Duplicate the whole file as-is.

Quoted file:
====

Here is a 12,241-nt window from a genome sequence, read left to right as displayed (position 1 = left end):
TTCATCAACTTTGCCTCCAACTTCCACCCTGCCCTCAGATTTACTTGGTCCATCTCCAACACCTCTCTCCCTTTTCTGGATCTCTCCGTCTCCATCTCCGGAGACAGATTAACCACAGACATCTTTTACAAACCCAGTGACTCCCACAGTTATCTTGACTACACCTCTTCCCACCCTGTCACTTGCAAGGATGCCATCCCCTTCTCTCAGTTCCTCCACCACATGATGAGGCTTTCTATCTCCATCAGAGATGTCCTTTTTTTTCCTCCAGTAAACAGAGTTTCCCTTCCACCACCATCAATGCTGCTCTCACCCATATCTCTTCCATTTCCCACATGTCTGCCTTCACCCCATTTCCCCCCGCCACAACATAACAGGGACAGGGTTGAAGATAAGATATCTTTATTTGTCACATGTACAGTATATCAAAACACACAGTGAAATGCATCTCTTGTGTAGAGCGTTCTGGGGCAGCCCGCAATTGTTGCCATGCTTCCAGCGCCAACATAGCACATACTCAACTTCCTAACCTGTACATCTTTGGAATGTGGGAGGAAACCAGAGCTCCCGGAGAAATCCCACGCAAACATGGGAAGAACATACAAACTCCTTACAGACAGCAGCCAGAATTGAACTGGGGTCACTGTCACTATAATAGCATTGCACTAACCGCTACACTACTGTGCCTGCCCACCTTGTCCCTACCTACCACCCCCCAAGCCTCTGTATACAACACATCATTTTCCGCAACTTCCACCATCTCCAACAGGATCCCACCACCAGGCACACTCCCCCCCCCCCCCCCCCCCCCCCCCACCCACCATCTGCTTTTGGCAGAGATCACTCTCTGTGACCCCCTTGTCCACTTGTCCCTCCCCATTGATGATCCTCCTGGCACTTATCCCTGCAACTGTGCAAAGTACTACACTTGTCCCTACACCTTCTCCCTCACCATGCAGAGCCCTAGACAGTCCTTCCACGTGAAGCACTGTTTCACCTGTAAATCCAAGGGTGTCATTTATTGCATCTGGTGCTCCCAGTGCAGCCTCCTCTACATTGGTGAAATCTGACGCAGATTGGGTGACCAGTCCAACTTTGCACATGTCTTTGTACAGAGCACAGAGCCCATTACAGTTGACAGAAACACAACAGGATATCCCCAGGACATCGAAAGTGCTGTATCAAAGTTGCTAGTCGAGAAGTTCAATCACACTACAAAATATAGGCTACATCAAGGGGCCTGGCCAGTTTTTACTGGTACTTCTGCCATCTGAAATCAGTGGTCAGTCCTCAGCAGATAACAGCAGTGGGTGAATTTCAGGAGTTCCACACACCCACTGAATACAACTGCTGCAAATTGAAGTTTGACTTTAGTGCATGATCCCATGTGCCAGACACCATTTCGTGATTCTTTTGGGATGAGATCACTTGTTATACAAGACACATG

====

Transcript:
Here is a 12,241-nt window from a genome sequence, read left to right as displayed (position 1 = left end):
TTCATCAACTTTGCCTCCAACTTCCACCCTGCCCTCAGATTTACTTGGTCCATCTCCAACACCTCTCTCCCTTTTCTGGATCTCTCCGTCTCCATCTCCGGAGACAGATTAACCACAGACATCTTTTACAAACCCAGTGACTCCCACAGTTATCTTGACTACACCTCTTCCCACCCTGTCACTTGCAAGGATGCCATCCCCTTCTCTCAGTTCCTCCACCACATGATGAGGCTTTCTATCTCCATCAGAGATGTCCTTTTTTTTCCTCCAGTAAACAGAGTTTCCCTTCCACCACCATCAATGCTGCTCTCACCCATATCTCTTCCATTTCCCACATGTCTGCCTTCACCCCATTTCCCCCCGCCACAACATAACAGGGACAGGGTTGAAGATAAGATATCTTTATTTGTCACATGTACAGTATATCAAAACACACAGTGAAATGCATCTCTTGTGTAGAGCGTTCTGGGGCAGCCCGCAATTGTTGCCATGCTTCCAGCGCCAACATAGCACATACTCAACTTCCTAACCTGTACATCTTTGGAATGTGGGAGGAAACCAGAGCTCCCGGAGAAATCCCACGCAAACATGGGAAGAACATACAAACTCCTTACAGACAGCAGCCAGAATTGAACTGGGGTCACTGTCACTATAATAGCATTGCACTAACCGCTACACTACTGTGCCTGCCCACCTTGTCCCTACCTACCACCCCCCAAGCCTCTGTATACAACACATCATTTTCCGCAACTTCCACCATCTCCAACAGGATCCCACCACCAGGCACACTCCCCCCCCCCCCCCCCCCCCCCCCCACCCACCATCTGCTTTTGGCAGAGATCACTCTCTGTGACCCCCTTGTCCACTTGTCCCTCCCCATTGATGATCCTCCTGGCACTTATCCCTGCAACTGTGCAAAGTACTACACTTGTCCCTACACCTTCTCCCTCACCATGCAGAGCCCTAGACAGTCCTTCCACGTGAAGCACTGTTTCACCTGTAAATCCAAGGGTGTCATTTATTGCATCTGGTGCTCCCAGTGCAGCCTCCTCTACATTGGTGAAATCTGACGCAGATTGGGTGACCAGTCCAACTTTGCACATGTCTTTGTACAGAGCACAGAGCCCATTACAGTTGACAGAAACACAACAGGATATCCCCAGGACATCGAAAGTGCTGTATCAAAGTTGCTAGTCGAGAAGTTCAATCACACTACAAAATATAGGCTACATCAAGGGGCCTGGCCAGTTTTTACTGGTACTTCTGCCATCTGAAATCAGTGGTCAGTCCTCAGCAGATAACAGCAGTGGGTGAATTTCAGGAGTTCCACACACCCACTGAATACAACTGCTGCAAATTGAAGTTTGACTTTAGTGCATGATCCCATGTGCCAGACACCATTTCGTGATTCTTTTGGGATGAGATCACTTGTTATACAAGACACATG